According to the Russian Deputy Foreign Minister, Alexander Grushko, NATO has destroyed all possible formats of cooperation with Russia, including on Afghanistan, and will most likely only increase its anti-Russian policy after the Afghan disaster, Sputnik reports.
“Yes, the alliance has destroyed all formats of cooperation, including on Afghanistan. The price for this geopolitical game, which has nothing to do with security interests, ultimately had to be paid by the Afghans,” Grushko said in an interview with the Kommersant newspaper.
The end of NATO’s decade-long mission in Afghanistan may lead to the revival of the “Russian threat” policy since “searching for the evidence of its own relevance” has always been part of NATO’s history, according to the diplomat. As examples of such behaviour, Grushko named operations in former Yugoslavia, as well as in Afghanistan, and Libya.
“In the light of the catastrophic consequences of these operations, the bloc was faced with another existential crisis, which is customarily solved by returning to the origins. So, the concept of the ‘threat from the East’ saw the light of day again. Ukrainian coup and following events, which had no relation to the core interests of the alliance, were used as an ideological justification for returning to the original purpose of 1949. In this regard, the end of the Afghan story, the era of large-scale operations, may soon lead to the re-emergence of the ‘Russian threat’ rhetoric,” the diplomat explained.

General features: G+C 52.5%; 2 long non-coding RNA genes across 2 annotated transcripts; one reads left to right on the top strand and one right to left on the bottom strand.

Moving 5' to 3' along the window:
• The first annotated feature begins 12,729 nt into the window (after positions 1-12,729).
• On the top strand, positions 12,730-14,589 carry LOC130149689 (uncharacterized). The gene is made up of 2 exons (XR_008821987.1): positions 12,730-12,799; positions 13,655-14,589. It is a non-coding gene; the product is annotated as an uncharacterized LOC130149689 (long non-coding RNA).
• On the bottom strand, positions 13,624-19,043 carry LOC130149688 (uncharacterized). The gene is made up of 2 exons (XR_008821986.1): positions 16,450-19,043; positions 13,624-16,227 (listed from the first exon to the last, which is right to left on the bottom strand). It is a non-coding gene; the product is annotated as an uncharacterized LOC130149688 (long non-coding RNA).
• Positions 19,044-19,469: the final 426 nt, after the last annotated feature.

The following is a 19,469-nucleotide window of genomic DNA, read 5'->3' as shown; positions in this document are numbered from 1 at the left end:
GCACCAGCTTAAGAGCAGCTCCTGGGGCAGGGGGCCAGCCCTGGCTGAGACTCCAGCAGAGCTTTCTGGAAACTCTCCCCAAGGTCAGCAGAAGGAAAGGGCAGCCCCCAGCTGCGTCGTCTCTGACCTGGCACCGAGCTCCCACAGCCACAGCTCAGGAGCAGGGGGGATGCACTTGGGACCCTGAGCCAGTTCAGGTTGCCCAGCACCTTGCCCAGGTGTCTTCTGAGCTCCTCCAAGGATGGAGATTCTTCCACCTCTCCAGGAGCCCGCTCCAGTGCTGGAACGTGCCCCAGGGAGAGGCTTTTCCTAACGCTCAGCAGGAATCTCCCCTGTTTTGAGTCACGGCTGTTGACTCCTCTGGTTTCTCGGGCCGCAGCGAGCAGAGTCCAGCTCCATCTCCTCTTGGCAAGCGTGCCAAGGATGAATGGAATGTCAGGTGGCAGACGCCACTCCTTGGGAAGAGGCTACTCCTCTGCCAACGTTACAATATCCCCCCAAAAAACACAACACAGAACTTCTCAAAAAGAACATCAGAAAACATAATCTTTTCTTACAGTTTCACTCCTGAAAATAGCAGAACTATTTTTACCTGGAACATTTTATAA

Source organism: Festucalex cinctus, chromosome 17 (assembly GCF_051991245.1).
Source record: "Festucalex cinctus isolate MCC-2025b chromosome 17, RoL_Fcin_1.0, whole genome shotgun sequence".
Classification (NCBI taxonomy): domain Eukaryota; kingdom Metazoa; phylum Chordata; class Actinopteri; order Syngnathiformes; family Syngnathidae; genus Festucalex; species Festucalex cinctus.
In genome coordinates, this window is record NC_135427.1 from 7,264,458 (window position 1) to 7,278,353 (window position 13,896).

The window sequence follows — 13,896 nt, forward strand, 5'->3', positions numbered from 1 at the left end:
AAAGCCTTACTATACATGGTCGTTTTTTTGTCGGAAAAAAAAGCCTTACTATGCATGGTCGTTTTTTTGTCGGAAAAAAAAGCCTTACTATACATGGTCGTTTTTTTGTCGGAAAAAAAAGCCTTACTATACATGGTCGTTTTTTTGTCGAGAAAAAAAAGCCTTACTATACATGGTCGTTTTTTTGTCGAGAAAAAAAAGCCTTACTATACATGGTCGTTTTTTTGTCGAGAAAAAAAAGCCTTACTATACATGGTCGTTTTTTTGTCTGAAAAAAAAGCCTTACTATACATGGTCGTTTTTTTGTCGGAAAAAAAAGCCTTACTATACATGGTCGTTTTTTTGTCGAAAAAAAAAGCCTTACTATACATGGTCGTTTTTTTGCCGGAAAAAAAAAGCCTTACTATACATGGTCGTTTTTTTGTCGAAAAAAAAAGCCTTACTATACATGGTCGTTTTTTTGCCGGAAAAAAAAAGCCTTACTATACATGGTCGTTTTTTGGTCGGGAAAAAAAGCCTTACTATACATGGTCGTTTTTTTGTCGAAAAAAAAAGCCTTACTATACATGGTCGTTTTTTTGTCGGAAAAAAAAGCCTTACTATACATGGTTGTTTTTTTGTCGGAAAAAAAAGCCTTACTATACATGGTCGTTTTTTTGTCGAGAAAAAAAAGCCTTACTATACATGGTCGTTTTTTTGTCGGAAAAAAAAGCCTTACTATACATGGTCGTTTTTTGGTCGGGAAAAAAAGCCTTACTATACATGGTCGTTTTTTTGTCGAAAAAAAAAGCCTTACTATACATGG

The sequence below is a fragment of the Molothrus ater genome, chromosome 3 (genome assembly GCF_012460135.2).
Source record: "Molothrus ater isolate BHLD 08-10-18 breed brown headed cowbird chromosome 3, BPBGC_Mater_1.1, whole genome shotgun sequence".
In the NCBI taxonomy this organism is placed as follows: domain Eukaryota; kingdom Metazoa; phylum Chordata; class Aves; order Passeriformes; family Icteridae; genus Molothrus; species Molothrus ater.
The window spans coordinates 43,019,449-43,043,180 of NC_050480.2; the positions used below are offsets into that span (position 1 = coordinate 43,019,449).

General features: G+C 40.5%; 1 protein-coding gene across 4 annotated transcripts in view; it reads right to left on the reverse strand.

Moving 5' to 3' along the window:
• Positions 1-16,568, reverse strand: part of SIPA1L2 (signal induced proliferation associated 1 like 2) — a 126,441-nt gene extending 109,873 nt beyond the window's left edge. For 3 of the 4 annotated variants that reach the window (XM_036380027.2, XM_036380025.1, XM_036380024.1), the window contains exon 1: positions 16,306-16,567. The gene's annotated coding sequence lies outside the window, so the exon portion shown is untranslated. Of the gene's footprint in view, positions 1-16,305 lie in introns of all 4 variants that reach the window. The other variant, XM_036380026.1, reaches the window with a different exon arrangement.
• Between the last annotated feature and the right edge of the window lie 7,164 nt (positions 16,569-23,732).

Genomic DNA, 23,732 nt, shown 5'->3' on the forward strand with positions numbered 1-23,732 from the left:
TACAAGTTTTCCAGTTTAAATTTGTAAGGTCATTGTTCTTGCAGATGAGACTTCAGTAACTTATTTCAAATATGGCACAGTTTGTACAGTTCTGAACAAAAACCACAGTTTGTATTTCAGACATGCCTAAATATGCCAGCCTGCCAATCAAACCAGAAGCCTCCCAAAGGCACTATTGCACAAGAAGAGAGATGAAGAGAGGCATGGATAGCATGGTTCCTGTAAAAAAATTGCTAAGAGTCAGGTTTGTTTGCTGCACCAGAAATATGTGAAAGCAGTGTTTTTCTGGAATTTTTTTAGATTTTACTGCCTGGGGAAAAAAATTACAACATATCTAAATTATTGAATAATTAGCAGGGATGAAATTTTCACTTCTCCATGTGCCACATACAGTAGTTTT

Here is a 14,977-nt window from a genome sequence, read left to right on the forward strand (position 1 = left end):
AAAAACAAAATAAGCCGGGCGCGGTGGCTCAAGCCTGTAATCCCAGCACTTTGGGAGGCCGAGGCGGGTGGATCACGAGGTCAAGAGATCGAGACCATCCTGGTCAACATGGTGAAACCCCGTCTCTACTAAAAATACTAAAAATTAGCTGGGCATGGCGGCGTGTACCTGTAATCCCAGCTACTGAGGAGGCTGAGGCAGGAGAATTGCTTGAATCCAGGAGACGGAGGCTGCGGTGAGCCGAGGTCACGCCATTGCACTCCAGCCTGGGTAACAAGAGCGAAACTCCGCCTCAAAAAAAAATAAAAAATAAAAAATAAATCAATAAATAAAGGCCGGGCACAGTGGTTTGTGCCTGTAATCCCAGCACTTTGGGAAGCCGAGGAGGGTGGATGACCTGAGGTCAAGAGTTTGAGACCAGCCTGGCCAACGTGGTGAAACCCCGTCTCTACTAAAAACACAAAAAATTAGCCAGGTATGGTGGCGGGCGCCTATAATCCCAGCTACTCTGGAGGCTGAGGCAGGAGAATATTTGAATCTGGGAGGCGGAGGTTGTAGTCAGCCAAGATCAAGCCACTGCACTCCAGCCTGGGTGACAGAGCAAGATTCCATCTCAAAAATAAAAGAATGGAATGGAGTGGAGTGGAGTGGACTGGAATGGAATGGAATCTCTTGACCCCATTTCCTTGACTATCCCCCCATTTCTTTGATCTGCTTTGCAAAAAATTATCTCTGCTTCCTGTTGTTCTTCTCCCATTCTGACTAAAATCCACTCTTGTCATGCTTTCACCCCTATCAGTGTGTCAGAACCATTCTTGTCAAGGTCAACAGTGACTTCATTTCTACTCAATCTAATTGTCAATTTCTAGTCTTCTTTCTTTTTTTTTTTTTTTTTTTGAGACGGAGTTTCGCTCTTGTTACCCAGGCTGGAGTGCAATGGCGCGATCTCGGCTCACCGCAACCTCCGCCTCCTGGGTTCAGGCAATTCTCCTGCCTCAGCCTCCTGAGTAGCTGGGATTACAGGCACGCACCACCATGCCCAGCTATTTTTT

Grushko also mentioned that everyone should be interested in ensuring that citizens of the Russian Federation and the EU are not subject to additional encumbrances during mutual trips because of political issues.
“We believe that, despite the presence of a number of difficult technical issues, we have every chance to agree […] I would not like to see a political moment in this process, as it is seen in the history related to the certification of the vaccines, where the factor of political inhibition, unfortunately, plays an obviously negative role on the part of the EU,” the Deputy Minister concluded.